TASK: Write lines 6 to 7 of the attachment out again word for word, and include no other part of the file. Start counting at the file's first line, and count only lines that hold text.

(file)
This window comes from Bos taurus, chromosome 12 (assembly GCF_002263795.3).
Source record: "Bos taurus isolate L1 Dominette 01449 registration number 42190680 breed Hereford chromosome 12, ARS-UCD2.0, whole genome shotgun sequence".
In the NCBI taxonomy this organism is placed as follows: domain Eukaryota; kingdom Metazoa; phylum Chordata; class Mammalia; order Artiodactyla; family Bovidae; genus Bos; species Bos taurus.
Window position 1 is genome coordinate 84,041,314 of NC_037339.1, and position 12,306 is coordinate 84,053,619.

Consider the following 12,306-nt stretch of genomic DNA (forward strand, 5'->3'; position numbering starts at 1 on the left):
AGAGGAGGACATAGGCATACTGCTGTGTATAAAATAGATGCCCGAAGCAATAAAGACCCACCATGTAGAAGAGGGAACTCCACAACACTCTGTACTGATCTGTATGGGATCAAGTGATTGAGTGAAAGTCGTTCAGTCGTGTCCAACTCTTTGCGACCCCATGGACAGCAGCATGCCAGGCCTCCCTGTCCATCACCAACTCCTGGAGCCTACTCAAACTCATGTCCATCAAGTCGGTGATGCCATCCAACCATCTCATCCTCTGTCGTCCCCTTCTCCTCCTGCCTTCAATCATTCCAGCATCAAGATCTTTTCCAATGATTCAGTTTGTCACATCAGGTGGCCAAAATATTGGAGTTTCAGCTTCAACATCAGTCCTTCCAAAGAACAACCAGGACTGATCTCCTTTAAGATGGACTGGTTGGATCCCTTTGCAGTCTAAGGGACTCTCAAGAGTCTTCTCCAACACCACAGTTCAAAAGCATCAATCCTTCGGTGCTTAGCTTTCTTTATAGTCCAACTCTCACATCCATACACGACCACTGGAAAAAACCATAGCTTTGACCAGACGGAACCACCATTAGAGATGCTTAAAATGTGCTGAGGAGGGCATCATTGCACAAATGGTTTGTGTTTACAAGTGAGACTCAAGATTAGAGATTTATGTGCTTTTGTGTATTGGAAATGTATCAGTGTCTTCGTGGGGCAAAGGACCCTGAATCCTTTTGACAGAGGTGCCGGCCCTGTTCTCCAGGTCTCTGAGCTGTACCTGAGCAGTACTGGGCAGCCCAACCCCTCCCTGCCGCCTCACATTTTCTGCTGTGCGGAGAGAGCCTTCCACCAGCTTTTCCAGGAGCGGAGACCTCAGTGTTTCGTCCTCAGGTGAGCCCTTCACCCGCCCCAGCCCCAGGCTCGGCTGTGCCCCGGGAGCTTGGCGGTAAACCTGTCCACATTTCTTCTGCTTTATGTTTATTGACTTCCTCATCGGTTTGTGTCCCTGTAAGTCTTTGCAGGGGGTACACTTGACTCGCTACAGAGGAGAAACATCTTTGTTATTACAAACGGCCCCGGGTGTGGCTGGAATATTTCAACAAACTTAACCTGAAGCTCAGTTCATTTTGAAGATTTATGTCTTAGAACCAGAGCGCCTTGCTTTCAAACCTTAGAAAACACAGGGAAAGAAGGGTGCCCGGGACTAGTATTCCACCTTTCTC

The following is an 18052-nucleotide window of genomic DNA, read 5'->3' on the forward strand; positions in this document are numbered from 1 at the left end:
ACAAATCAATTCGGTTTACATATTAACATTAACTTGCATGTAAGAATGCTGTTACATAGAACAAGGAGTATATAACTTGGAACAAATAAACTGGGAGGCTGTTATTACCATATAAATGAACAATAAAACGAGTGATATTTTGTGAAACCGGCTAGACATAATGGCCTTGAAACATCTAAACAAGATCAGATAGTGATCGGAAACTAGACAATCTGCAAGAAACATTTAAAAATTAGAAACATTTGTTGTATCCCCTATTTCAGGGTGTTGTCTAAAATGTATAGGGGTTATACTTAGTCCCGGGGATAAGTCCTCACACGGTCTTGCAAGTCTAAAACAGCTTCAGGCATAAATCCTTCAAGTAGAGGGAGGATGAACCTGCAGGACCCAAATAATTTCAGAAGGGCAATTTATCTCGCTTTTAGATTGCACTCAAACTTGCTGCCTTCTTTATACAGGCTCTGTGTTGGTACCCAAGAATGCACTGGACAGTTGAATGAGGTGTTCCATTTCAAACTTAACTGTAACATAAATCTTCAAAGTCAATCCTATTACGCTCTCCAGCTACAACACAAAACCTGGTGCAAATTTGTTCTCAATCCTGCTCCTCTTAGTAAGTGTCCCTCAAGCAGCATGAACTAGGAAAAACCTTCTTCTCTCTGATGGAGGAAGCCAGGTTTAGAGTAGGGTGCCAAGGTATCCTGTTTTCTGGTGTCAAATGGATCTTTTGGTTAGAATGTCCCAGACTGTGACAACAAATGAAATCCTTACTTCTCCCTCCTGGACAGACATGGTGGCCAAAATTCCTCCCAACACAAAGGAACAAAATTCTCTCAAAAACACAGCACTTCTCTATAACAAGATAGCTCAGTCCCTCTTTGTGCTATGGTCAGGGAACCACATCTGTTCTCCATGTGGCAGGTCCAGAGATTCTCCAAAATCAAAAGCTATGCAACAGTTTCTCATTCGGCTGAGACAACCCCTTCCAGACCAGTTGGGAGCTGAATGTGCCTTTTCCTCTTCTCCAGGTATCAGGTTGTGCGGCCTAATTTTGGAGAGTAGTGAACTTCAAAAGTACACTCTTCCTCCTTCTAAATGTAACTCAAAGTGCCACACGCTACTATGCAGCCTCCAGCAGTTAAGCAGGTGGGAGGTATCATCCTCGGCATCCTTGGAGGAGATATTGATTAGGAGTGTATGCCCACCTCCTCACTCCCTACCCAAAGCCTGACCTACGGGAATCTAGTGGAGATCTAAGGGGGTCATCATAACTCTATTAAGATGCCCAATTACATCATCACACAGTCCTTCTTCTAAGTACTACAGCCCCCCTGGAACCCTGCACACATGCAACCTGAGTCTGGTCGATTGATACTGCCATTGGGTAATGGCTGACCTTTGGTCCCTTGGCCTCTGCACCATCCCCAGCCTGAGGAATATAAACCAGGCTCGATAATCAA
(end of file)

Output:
AGAGGAGGACATAGGCATACTGCTGTGTATAAAATAGATGCCCGAAGCAATAAAGACCCACCATGTAGAAGAGGGAACTCCACAACACTCTGTACTGATCTGTATGGGATCAAGTGATTGAGTGAAAGTCGTTCAGTCGTGTCCAACTCTTTGCGACCCCATGGACAGCAGCATGCCAGGCCTCCCTGTCCATCACCAACTCCTGGAGCCTACTCAAACTCATGTCCATCAAGTCGGTGATGCCATCCAACCATCTCATCCTCTGTCGTCCCCTTCTCCTCCTGCCTTCAATCATTCCAGCATCAAGATCTTTTCCAATGATTCAGTTTGTCACATCAGGTGGCCAAAATATTGGAGTTTCAGCTTCAACATCAGTCCTTCCAAAGAACAACCAGGACTGATCTCCTTTAAGATGGACTGGTTGGATCCCTTTGCAGTCTAAGGGACTCTCAAGAGTCTTCTCCAACACCACAGTTCAAAAGCATCAATCCTTCGGTGCTTAGCTTTCTTTATAGTCCAACTCTCACATCCATACACGACCACTGGAAAAAACCATAGCTTTGACCAGACGGAACCACCATTAGAGATGCTTAAAATGTGCTGAGGAGGGCATCATTGCACAAATGGTTTGTGTTTACAAGTGAGACTCAAGATTAGAGATTTATGTGCTTTTGTGTATTGGAAATGTATCAGTGTCTTCGTGGGGCAAAGGACCCTGAATCCTTTTGACAGAGGTGCCGGCCCTGTTCTCCAGGTCTCTGAGCTGTACCTGAGCAGTACTGGGCAGCCCAACCCCTCCCTGCCGCCTCACATTTTCTGCTGTGCGGAGAGAGCCTTCCACCAGCTTTTCCAGGAGCGGAGACCTCAGTGTTTCGTCCTCAGGTGAGCCCTTCACCCGCCCCAGCCCCAGGCTCGGCTGTGCCCCGGGAGCTTGGCGGTAAACCTGTCCACATTTCTTCTGCTTTATGTTTATTGACTTCCTCATCGGTTTGTGTCCCTGTAAGTCTTTGCAGGGGGTACACTTGACTCGCTACAGAGGAGAAACATCTTTGTTATTACAAACGGCCCCGGGTGTGGCTGGAATATTTCAACAAACTTAACCTGAAGCTCAGTTCATTTTGAAGATTTATGTCTTAGAACCAGAGCGCCTTGCTTTCAAACCTTAGAAAACACAGGGAAAGAAGGGTGCCCGGGACTAGTATTCCACCTTTCTC

The following is an 18052-nucleotide window of genomic DNA, read 5'->3' on the forward strand; positions in this document are numbered from 1 at the left end: